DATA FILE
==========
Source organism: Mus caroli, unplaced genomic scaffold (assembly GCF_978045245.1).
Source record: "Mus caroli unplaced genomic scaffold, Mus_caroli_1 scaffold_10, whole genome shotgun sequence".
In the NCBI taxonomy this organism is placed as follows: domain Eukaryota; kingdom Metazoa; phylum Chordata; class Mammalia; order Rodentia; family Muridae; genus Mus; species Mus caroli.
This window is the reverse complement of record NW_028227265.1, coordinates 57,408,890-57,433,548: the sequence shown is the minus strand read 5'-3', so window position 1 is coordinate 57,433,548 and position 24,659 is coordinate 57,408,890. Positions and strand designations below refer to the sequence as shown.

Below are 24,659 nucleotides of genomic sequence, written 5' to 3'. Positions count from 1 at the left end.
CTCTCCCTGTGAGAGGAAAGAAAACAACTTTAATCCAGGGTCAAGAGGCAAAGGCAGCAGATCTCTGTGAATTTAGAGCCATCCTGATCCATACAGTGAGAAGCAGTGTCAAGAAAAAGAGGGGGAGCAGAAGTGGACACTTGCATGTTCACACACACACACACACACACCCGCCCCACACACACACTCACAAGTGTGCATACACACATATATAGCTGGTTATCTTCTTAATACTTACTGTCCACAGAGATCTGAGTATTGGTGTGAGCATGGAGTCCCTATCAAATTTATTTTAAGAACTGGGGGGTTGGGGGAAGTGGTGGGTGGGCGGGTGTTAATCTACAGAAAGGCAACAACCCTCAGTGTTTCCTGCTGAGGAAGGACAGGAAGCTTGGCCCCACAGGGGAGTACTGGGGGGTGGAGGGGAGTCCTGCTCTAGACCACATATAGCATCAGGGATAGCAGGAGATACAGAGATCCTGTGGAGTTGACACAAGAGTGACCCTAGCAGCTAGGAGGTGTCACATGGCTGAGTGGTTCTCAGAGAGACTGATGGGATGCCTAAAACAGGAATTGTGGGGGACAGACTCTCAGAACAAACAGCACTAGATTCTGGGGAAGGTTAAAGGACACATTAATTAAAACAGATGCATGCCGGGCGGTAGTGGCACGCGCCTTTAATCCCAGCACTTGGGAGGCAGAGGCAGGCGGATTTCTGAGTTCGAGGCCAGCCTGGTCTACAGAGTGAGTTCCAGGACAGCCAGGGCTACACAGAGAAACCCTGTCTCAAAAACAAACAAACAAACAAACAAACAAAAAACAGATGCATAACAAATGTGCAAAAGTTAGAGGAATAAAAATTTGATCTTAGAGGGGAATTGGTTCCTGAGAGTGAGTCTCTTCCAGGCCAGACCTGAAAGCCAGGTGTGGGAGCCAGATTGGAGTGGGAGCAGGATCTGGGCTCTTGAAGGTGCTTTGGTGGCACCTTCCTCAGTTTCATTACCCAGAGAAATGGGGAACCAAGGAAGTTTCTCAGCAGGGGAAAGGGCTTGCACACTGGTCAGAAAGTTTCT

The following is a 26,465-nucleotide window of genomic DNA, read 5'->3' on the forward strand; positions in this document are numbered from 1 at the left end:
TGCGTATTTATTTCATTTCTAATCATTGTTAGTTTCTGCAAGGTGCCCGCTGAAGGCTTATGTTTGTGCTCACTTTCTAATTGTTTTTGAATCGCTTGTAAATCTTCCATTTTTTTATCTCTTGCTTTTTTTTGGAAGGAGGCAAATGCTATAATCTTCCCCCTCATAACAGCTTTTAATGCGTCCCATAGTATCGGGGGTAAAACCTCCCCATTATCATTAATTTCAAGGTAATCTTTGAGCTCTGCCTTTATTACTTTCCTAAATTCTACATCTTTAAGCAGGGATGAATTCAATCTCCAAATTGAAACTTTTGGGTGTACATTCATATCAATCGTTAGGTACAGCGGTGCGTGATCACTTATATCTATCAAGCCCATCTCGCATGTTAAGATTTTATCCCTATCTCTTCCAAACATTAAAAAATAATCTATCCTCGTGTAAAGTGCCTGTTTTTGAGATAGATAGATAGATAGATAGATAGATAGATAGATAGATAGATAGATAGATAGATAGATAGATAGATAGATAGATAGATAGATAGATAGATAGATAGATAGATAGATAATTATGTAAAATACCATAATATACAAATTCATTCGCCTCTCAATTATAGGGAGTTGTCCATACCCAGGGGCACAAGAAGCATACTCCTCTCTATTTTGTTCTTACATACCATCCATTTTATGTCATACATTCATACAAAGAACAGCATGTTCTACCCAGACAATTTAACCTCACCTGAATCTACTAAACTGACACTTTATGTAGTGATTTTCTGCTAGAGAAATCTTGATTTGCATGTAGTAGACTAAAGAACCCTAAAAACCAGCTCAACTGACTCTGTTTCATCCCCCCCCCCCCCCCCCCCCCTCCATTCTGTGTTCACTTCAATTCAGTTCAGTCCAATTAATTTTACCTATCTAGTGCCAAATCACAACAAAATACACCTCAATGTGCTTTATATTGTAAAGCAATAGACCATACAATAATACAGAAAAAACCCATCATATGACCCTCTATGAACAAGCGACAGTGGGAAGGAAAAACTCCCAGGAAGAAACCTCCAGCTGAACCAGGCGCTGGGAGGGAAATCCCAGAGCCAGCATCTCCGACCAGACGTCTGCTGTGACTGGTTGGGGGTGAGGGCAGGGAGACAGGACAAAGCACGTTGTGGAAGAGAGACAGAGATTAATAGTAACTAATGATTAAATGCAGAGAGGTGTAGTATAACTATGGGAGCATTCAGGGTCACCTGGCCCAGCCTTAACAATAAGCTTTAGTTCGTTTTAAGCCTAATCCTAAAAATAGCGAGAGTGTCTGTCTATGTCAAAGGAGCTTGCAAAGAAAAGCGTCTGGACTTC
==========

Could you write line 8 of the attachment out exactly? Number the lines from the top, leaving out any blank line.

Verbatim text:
TGCGTATTTATTTCATTTCTAATCATTGTTAGTTTCTGCAAGGTGCCCGCTGAAGGCTTATGTTTGTGCTCACTTTCTAATTGTTTTTGAATCGCTTGTAAATCTTCCATTTTTTTATCTCTTGCTTTTTTTTGGAAGGAGGCAAATGCTATAATCTTCCCCCTCATAACAGCTTTTAATGCGTCCCATAGTATCGGGGGTAAAACCTCCCCATTATCATTAATTTCAAGGTAATCTTTGAGCTCTGCCTTTATTACTTTCCTAAATTCTACATCTTTAAGCAGGGATGAATTCAATCTCCAAATTGAAACTTTTGGGTGTACATTCATATCAATCGTTAGGTACAGCGGTGCGTGATCACTTATATCTATCAAGCCCATCTCGCATGTTAAGATTTTATCCCTATCTCTTCCAAACATTAAAAAATAATCTATCCTCGTGTAAAGTGCCTGTTTTTGAGATAGATAGATAGATAGATAGATAGATAGATAGATAGATAGATAGATAGATAGATAGATAGATAGATAGATAGATAGATAGATAGATAGATAGATAGATAGATAGATAATTATGTAAAATACCATAATATACAAATTCATTCGCCTCTCAATTATAGGGAGTTGTCCATACCCAGGGGCACAAGAAGCATACTCCTCTCTATTTTGTTCTTACATACCATCCATTTTATGTCATACATTCATACAAAGAACAGCATGTTCTACCCAGACAATTTAACCTCACCTGAATCTACTAAACTGACACTTTATGTAGTGATTTTCTGCTAGAGAAATCTTGATTTGCATGTAGTAGACTAAAGAACCCTAAAAACCAGCTCAACTGACTCTGTTTCATCCCCCCCCCCCCCCCCCCCCCTCCATTCTGTGTTCACTTCAATTCAGTTCAGTCCAATTAATTTTACCTATCTAGTGCCAAATCACAACAAAATACACCTCAATGTGCTTTATATTGTAAAGCAATAGACCATACAATAATACAGAAAAAACCCATCATATGACCCTCTATGAACAAGCGACAGTGGGAAGGAAAAACTCCCAGGAAGAAACCTCCAGCTGAACCAGGCGCTGGGAGGGAAATCCCAGAGCCAGCATCTCCGACCAGACGTCTGCTGTGACTGGTTGGGGGTGAGGGCAGGGAGACAGGACAAAGCACGTTGTGGAAGAGAGACAGAGATTAATAGTAACTAATGATTAAATGCAGAGAGGTGTAGTATAACTATGGGAGCATTCAGGGTCACCTGGCCCAGCCTTAACAATAAGCTTTAGTTCGTTTTAAGCCTAATCCTAAAAATAGCGAGAGTGTCTGTCTATGTCAAAGGAGCTTGCAAAGAAAAGCGTCTGGACTTC